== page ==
The shipping industry could see more slow steaming and transhipment being triggered as part of the IMO 2020 sulphur rule, according to shipping consultancy Drewry.
“Shippers rightfully want more transparency regarding how the new fuel surcharge mechanisms will work, but they should be mindful of the potential risks to future service options, competition and rates if they don’t concede anything to carriers.”
2020 is going to be a pivotal year for the carrier industry. Failure to recover more of the fuel cost from customers than in the past, estimated to be around 50%, could be ruinous for some lines, many of which are still operating with highly distressed balance sheets, Drewry explained.
The consultancy added that there is a general acceptance among shippers that they will have to pay more towards the fuel cost burden, although there are still a number of sticking points regarding the mechanics of how it should be done.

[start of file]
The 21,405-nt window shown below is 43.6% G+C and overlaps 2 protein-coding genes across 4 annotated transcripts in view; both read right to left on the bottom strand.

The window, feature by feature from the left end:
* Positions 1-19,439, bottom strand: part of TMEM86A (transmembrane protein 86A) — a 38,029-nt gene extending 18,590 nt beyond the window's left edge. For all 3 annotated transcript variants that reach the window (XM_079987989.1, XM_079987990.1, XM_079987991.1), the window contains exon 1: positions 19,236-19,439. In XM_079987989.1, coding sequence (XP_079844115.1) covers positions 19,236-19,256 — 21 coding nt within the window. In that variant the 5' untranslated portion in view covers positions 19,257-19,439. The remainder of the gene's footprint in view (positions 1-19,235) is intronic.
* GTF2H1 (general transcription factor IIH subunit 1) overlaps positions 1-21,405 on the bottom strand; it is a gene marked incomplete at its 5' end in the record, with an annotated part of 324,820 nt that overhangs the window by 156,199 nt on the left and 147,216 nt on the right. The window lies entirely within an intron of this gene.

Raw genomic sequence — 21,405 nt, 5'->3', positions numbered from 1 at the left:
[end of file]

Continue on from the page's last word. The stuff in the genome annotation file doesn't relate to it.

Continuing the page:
On the other side, carriers will argue that a short-term win for shippers could quickly turn into a loss. It is something that shippers might want to consider during negotiations as any cost saving today might raise the likelihood of another carrier bankruptcy, causing unwanted chaos in the supply chain.
“The reality is that carriers’ fuel costs will start to differ to a considerable degree as the new fuels are pumped into their ships; the variance to be largely driven by the type of fuel used.”
Depending on their success in raising the fuel recovery rate, carriers will inevitably seek to mitigate the anticipated higher operating expenses. One potential side-effect from the new regulations could be greater slow-steaming and use of transhipment.
The logic being that as ships sailing speed is reduced and round voyages are extended carriers will drop ports from rotations to ensure that transit times to key points remain competitive, according to Drewry. Fewer direct port calls will induce greater need for transhipment and feeder operations.
“The upside from this shift towards more transhipment from a ports and terminals perspective is that this will inflate the global port throughput sum as four container movements at the quayside will be required instead of two as with direct port-to-port calls.”